St. Gregory Nazianzen was the eldest son in a family of saints. He lived from 329 to 389. His father, St. Gregory the Elder, was bishop of Nazianzen. Gregory was born in Cappadocia and read law in Athens for 10 years before he left to join his friend, St. Basil the Great, as a monk in Pontus. He was ordained a priest and later made bishop of the small town of Sasima. He refused to take up his duties and instead acted as assistant to his father in Nazianzen. In 380 he was convinced to accept the post of Patriarch of Constantinople but resigned after a month due to the controversy of “transferring sees” forbidden by Canon 15 of the Council of Nicea. He retired to Arianzos where he died in 390. While mostly unsuccessful as a bishop, he was one of the greatest writers of the early Church, earning the tittle of “the Divine (a Theologos)” and is revered as a Doctor of the Church in both the East and the West.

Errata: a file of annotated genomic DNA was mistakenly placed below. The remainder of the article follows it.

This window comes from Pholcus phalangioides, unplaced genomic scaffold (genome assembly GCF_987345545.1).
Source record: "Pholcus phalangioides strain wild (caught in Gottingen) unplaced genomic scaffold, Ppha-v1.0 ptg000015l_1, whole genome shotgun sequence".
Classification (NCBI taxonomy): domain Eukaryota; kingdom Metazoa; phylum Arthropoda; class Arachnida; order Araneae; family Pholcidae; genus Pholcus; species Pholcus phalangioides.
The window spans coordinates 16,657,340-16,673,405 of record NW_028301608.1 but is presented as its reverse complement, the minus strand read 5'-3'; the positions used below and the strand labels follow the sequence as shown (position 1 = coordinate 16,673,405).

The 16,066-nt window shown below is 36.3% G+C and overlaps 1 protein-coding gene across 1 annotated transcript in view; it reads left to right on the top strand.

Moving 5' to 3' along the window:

Since 1969 his feast in the West was combined with that of St. Basil the Great on January 4th.